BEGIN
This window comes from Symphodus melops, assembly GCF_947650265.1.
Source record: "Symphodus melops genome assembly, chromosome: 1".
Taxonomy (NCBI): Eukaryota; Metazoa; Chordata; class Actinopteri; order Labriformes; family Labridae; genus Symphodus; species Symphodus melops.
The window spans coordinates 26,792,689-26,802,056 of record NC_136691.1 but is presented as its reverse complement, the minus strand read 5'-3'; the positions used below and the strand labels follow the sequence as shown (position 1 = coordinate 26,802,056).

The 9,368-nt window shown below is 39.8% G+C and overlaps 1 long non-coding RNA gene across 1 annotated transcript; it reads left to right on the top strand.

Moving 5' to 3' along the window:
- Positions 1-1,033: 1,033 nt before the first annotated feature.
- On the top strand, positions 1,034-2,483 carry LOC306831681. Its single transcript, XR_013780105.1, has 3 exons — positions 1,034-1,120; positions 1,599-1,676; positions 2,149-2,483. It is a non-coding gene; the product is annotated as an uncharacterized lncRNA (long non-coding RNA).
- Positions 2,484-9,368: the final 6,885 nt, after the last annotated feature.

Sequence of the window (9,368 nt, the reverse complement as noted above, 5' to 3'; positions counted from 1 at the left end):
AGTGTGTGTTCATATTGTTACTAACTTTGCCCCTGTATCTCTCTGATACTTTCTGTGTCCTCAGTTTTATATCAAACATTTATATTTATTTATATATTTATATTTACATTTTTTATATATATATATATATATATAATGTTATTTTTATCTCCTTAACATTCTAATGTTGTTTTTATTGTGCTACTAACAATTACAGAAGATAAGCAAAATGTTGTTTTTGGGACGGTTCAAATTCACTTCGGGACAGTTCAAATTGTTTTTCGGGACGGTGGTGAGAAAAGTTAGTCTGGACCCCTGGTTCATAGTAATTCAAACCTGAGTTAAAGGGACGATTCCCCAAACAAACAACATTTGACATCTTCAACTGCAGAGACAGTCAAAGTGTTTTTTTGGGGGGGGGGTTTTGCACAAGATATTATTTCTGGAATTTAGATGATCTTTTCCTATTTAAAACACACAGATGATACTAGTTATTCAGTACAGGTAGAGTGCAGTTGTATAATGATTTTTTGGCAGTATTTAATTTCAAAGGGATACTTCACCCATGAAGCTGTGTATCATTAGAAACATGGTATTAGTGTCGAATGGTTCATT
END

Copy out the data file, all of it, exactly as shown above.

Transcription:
This window comes from Symphodus melops, assembly GCF_947650265.1.
Source record: "Symphodus melops genome assembly, chromosome: 1".
Taxonomy (NCBI): Eukaryota; Metazoa; Chordata; class Actinopteri; order Labriformes; family Labridae; genus Symphodus; species Symphodus melops.
The window spans coordinates 26,792,689-26,802,056 of record NC_136691.1 but is presented as its reverse complement, the minus strand read 5'-3'; the positions used below and the strand labels follow the sequence as shown (position 1 = coordinate 26,802,056).

The 9,368-nt window shown below is 39.8% G+C and overlaps 1 long non-coding RNA gene across 1 annotated transcript; it reads left to right on the top strand.

Moving 5' to 3' along the window:
- Positions 1-1,033: 1,033 nt before the first annotated feature.
- On the top strand, positions 1,034-2,483 carry LOC306831681. Its single transcript, XR_013780105.1, has 3 exons — positions 1,034-1,120; positions 1,599-1,676; positions 2,149-2,483. It is a non-coding gene; the product is annotated as an uncharacterized lncRNA (long non-coding RNA).
- Positions 2,484-9,368: the final 6,885 nt, after the last annotated feature.

Sequence of the window (9,368 nt, the reverse complement as noted above, 5' to 3'; positions counted from 1 at the left end):
AGTGTGTGTTCATATTGTTACTAACTTTGCCCCTGTATCTCTCTGATACTTTCTGTGTCCTCAGTTTTATATCAAACATTTATATTTATTTATATATTTATATTTACATTTTTTATATATATATATATATATATAATGTTATTTTTATCTCCTTAACATTCTAATGTTGTTTTTATTGTGCTACTAACAATTACAGAAGATAAGCAAAATGTTGTTTTTGGGACGGTTCAAATTCACTTCGGGACAGTTCAAATTGTTTTTCGGGACGGTGGTGAGAAAAGTTAGTCTGGACCCCTGGTTCATAGTAATTCAAACCTGAGTTAAAGGGACGATTCCCCAAACAAACAACATTTGACATCTTCAACTGCAGAGACAGTCAAAGTGTTTTTTTGGGGGGGGGGTTTTGCACAAGATATTATTTCTGGAATTTAGATGATCTTTTCCTATTTAAAACACACAGATGATACTAGTTATTCAGTACAGGTAGAGTGCAGTTGTATAATGATTTTTTGGCAGTATTTAATTTCAAAGGGATACTTCACCCATGAAGCTGTGTATCATTAGAAACATGGTATTAGTGTCGAATGGTTCATT